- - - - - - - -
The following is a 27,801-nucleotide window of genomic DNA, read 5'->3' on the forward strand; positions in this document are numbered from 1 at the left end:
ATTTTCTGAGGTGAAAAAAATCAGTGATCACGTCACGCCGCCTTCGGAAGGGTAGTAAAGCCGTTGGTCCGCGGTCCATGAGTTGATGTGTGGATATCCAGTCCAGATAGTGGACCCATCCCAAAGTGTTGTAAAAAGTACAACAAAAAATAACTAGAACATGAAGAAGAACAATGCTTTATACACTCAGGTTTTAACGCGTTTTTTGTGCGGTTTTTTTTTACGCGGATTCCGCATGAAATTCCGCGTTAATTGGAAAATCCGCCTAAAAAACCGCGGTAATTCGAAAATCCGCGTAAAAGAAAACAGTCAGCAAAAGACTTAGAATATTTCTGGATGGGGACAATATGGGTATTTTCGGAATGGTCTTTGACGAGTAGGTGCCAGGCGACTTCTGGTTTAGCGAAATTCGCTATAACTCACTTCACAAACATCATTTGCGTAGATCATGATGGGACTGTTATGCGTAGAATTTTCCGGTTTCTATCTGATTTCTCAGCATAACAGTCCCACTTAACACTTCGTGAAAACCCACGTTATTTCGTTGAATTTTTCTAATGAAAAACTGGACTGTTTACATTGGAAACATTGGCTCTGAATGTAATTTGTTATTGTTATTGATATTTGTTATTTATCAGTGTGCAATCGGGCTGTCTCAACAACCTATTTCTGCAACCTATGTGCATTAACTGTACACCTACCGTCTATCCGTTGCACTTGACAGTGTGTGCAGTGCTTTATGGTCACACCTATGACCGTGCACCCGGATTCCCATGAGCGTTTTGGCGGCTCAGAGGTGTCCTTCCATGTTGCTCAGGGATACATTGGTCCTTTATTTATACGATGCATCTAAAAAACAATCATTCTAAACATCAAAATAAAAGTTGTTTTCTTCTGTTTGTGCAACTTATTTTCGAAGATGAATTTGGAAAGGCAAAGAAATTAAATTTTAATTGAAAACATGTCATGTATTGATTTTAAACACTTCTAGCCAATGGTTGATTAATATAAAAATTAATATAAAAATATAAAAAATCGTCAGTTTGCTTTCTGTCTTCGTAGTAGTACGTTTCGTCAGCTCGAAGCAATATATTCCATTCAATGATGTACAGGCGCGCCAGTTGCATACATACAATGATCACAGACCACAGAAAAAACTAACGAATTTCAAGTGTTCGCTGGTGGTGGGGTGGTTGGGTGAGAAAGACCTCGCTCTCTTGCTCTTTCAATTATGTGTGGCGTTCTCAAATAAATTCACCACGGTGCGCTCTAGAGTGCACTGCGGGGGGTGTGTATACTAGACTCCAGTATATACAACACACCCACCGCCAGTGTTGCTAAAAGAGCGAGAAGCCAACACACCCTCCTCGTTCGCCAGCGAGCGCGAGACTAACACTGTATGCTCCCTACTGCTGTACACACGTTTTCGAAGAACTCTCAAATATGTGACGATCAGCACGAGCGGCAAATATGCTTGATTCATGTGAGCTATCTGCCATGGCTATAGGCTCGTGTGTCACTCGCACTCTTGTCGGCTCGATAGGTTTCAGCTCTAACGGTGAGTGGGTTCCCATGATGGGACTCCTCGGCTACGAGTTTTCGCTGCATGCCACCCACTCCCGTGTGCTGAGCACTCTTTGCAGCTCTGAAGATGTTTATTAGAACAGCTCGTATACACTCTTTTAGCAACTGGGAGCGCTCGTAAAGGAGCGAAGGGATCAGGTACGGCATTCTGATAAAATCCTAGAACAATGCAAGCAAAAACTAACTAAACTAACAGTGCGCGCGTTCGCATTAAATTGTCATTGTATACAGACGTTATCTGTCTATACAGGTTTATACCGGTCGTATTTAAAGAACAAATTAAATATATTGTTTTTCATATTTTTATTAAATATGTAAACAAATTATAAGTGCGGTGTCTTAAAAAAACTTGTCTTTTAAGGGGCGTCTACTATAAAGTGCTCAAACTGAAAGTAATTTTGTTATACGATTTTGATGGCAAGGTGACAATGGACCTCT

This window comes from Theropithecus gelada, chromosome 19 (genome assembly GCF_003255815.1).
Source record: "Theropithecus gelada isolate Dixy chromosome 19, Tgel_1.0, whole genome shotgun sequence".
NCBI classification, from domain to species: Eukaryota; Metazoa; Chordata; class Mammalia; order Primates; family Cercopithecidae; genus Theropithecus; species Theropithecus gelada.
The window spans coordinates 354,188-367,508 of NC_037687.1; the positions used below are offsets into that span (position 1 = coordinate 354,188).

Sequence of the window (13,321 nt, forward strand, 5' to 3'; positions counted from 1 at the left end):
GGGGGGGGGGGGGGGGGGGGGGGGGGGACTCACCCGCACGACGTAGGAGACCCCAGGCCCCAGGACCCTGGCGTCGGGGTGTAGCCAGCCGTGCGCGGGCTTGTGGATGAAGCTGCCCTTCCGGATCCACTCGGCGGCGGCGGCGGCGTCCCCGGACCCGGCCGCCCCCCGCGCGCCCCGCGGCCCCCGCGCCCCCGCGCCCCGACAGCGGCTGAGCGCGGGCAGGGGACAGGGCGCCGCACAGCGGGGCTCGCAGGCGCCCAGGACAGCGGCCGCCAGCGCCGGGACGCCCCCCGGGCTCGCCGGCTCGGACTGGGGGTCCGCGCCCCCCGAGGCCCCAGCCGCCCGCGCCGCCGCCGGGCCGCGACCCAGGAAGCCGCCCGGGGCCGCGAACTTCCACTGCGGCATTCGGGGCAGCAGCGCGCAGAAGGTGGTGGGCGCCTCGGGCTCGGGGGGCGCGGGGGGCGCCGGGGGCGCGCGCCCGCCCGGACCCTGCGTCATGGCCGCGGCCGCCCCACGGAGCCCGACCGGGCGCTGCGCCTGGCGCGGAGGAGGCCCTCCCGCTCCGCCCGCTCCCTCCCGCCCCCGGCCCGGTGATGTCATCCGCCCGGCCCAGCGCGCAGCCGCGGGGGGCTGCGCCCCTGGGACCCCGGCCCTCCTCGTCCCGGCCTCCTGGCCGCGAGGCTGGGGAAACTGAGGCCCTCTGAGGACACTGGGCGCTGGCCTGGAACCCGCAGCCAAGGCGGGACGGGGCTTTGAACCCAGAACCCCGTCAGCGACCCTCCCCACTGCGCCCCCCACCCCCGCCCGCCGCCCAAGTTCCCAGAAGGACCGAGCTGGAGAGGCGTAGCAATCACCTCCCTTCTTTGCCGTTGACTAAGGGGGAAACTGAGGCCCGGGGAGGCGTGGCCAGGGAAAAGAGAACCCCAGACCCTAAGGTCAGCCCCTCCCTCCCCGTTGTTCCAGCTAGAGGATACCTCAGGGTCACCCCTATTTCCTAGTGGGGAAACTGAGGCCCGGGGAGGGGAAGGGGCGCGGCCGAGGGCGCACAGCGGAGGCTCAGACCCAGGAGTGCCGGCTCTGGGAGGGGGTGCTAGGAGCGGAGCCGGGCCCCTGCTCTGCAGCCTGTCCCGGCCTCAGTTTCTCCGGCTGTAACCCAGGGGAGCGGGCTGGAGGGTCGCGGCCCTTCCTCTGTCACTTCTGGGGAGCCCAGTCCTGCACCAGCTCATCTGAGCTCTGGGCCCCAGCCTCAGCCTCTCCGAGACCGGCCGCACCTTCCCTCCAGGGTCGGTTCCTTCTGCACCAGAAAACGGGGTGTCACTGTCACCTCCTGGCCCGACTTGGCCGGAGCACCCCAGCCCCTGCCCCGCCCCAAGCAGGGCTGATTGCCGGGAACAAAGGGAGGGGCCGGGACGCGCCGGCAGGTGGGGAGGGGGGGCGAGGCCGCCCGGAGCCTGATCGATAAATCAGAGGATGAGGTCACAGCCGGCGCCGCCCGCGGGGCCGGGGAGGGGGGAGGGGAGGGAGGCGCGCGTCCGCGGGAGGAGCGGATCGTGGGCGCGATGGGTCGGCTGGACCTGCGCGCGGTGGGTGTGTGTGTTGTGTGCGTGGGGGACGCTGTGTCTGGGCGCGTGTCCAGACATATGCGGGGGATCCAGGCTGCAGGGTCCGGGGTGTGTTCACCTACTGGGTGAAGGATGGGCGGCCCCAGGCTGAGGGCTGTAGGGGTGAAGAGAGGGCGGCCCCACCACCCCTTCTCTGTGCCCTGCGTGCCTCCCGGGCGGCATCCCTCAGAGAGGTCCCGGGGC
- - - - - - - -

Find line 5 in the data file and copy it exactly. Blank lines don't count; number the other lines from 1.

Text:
NCBI classification, from domain to species: Eukaryota; Metazoa; Chordata; class Mammalia; order Primates; family Cercopithecidae; genus Theropithecus; species Theropithecus gelada.